The Future is Here, Almost

Blockchain Technology and the Spare Parts Marketplace

For most people, knowledge about blockchain begins and ends with Bitcoin, the cryptocurrency concept that has dominated the headlines for the last few years. But beyond the hype of Bitcoin, it is the blockchain technology that drives Bitcoin that has the potential to upend traditional business and disrupt whole industries.

Created in 2008, blockchain is a distributed database technology that creates a secure ledger using cryptography that only the holder of record can change. The ledger, like a record book, is stored in encrypted form on thousands of computers across the globe and is accessible by the record holder using a special code – a long password only known to the holder. Records are then stored in these computers, or “nodes”, with each node verifying its copy every seven to ten minutes. Combined with the cryptography requiring passkey access, this serves as a check on transactions as a majority of the storage nodes must accept or reject a transaction for it to be verified. If a transaction is accepted, a new line is written to the ledger and added to the chain. If the transaction is not verified, the transaction is rejected, providing security for the passkey holder regardless of location.

Benefits of Blockchain Technology for Parts Sales

There are several key attributes to this type of system. First, the passkey access can be given to someone else, securely transferring value transactions to a new owner. This concept is the heart of Bitcoin and other cryptocurrencies, but also applies to transactions outside the currency realm. It also eliminates or significantly reduces third-party transactional fees.
Since most transactions between buyers and sellers are done through bank wire transfers or checks, or through other database managers such as PayPal, fees for these services are high, adding cost to the transaction and affecting price. For many small and medium businesses (SMB), and especially for sole proprietors, these costs can make the difference in what parts they can sell and at what price. As most third-party systems set terms and rules for transactions, blockchain technology eliminates or reduces their role and puts terms into the hands of the buyer and seller. This reduces transaction costs and overhead for sole proprietorships and SMB’s.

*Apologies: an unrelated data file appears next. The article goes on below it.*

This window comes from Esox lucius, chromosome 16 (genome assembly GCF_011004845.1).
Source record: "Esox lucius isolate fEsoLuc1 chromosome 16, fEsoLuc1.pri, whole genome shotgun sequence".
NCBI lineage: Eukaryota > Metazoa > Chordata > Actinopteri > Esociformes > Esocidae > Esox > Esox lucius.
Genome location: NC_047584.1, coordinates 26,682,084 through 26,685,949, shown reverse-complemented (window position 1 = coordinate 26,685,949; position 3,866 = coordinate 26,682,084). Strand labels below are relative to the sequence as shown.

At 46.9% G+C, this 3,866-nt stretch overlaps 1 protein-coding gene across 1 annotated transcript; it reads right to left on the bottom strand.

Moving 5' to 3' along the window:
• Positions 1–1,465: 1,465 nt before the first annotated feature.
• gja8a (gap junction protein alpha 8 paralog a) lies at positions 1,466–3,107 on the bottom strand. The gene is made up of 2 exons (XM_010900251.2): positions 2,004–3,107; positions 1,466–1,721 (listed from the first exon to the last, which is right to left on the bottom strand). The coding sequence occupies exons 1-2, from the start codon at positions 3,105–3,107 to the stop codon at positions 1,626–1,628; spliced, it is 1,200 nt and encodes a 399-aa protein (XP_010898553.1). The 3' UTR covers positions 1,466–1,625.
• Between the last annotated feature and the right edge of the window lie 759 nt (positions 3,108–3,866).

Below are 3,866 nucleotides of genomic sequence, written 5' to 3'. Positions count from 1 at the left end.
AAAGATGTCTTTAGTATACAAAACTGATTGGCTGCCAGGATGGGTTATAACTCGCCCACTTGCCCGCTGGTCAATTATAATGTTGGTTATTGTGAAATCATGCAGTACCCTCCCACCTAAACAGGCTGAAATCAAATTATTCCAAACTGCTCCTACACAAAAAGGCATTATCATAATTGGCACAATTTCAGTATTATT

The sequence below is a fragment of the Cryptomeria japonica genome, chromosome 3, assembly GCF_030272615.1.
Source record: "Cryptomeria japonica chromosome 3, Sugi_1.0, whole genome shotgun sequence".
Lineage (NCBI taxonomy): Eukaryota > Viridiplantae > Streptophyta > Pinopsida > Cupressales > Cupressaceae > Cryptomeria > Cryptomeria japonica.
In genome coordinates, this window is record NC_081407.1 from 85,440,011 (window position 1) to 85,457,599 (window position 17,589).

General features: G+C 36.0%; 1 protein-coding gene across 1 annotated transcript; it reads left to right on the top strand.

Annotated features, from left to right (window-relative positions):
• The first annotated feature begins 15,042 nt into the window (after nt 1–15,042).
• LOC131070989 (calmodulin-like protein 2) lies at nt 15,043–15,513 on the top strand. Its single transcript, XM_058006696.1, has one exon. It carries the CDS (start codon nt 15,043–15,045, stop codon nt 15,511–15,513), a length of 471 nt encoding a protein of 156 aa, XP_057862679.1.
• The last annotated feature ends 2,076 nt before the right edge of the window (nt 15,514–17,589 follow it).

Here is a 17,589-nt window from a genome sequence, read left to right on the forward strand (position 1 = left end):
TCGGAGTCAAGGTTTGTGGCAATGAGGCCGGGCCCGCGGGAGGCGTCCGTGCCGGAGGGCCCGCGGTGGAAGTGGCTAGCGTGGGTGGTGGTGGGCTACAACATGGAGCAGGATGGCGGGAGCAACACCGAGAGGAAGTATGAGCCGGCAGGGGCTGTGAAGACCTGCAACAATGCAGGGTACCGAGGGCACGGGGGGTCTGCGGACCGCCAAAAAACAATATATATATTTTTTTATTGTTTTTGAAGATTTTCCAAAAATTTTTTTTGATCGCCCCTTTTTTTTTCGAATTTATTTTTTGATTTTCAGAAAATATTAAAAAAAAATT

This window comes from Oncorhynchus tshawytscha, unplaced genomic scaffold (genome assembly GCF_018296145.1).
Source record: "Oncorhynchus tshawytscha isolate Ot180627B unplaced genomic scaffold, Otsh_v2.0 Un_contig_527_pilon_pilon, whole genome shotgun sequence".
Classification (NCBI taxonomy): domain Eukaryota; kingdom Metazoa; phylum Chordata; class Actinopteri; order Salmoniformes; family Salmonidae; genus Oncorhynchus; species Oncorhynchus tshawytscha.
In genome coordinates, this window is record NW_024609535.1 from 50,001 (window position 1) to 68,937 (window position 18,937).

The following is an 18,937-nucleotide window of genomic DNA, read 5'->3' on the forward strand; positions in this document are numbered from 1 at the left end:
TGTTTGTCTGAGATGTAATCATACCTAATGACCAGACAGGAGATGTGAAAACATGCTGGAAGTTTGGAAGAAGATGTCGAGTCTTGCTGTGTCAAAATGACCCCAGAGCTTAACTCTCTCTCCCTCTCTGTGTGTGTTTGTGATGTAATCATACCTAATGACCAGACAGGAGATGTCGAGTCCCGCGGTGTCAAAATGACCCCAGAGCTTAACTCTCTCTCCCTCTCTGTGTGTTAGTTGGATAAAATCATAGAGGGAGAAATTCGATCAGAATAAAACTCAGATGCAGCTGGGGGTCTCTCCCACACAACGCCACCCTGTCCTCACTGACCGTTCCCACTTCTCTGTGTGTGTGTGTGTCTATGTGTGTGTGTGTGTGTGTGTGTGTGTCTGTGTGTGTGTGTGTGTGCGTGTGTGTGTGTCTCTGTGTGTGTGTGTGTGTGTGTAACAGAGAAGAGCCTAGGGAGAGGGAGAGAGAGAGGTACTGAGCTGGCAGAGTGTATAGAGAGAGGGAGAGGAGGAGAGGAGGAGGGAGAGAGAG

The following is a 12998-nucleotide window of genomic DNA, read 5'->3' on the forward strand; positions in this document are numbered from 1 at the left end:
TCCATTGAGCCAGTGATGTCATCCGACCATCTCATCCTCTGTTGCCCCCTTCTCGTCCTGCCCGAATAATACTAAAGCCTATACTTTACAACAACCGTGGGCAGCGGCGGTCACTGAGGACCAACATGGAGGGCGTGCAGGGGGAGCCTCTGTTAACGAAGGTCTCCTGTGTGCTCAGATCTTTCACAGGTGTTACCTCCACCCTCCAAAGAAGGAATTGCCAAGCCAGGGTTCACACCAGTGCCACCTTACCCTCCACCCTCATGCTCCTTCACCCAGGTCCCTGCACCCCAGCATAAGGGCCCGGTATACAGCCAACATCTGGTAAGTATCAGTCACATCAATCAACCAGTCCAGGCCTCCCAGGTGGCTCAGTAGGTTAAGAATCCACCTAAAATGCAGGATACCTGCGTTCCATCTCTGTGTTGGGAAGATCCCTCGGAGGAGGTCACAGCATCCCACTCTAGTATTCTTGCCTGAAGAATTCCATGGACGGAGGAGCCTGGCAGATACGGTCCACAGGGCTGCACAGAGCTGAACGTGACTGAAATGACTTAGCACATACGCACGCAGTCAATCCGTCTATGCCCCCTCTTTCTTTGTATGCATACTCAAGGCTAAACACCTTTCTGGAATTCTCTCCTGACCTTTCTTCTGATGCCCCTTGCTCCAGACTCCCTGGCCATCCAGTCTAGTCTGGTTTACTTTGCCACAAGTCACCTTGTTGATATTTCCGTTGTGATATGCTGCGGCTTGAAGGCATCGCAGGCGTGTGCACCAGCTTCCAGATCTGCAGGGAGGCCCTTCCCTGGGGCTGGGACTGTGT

Second, blockchain creates an immutable record for the provenance of parts sold. With the power of the internet, parts can be sold globally and shipped anywhere in the world. As a result, counterfeits and off quality parts are often introduced into the parts stream to the detriment of the buyer. With blockchain, parts provenance can be tracked through the life of a part and buyers have access to the entire history of the part and the chain of ownership, and even use, the part has endured. This is a powerful hedge against the proliferation of counterfeit or stolen parts.

And third, many OEM’s are using blockchain technology to mitigate risk and control product liability. The ability to track a part’s journey throughout its lifecycle can help OEM’s respond when a part has been recalled or to help prove authenticity when accidents or misuse occur. Already, US and European authorities require parts provenance for aerospace parts. And the automotive industry alone accounted for 47% of all spare parts logistics in 2017 with that number is expected to rise to 51% by 2022. With the ability to move these transactions from paper to lifetime visibility electronically, cost and risk are reduced.

Already, large companies and international brand names are driving the use of blockchain to spur further advances and many are even building it into their business model. On the heels of product liability disasters such as Chipotle, many companies selling perishable goods are moving to prevent a similar occurrence. Walmart recently announced a Food Traceability Initiative requiring that producers who sell leaf vegetables to Walmart collect and upload data to the IBM Food Trust Network.

Suppliers have until September 2019 to opt into the initiative. And the implications for product safety are huge. Metrics such as condition and origin of product will now be accessible in 2.2 seconds as opposed to a week under older methods.

Other industries are following suit as well. Large brand names within fashion are also using blockchain for traceability and transparency and to protect and enhance their brand name through ethical fashion. By tracing the origin of product from farm to mill to cut and sew and on through shipping and retail, brands can ensure that certifications for organic or Fair Trade can’t be forged. And transparency of origin allows them to avoid using producers who have been identified as sweatshops or who have been singled out for human rights abuses.
Software providers such as Provenance and Sourcemap are using blockchain technology to provide full supply chain visibility and transparency for companies around the globe.

Obstacles for Online Parts Sellers and Platforms

While blockchain technology will inevitably come to parts marketplaces, there are obstacles for those involved in this industry:


Current parts marketplaces operate under an inherent assumption of trust. The seller trusts the buyer to pay them as agreed. The buyer trusts the seller to ship the product and that it meets the terms and conditions agreed upon during the negotiation. And the platforms used for the transactions trust both parties to act reputably and legally to avoid placing the platform in legal or regulatory jeopardy. Current marketplace systems have worked remarkably well despite a small percentage of players that have not always acted accordingly.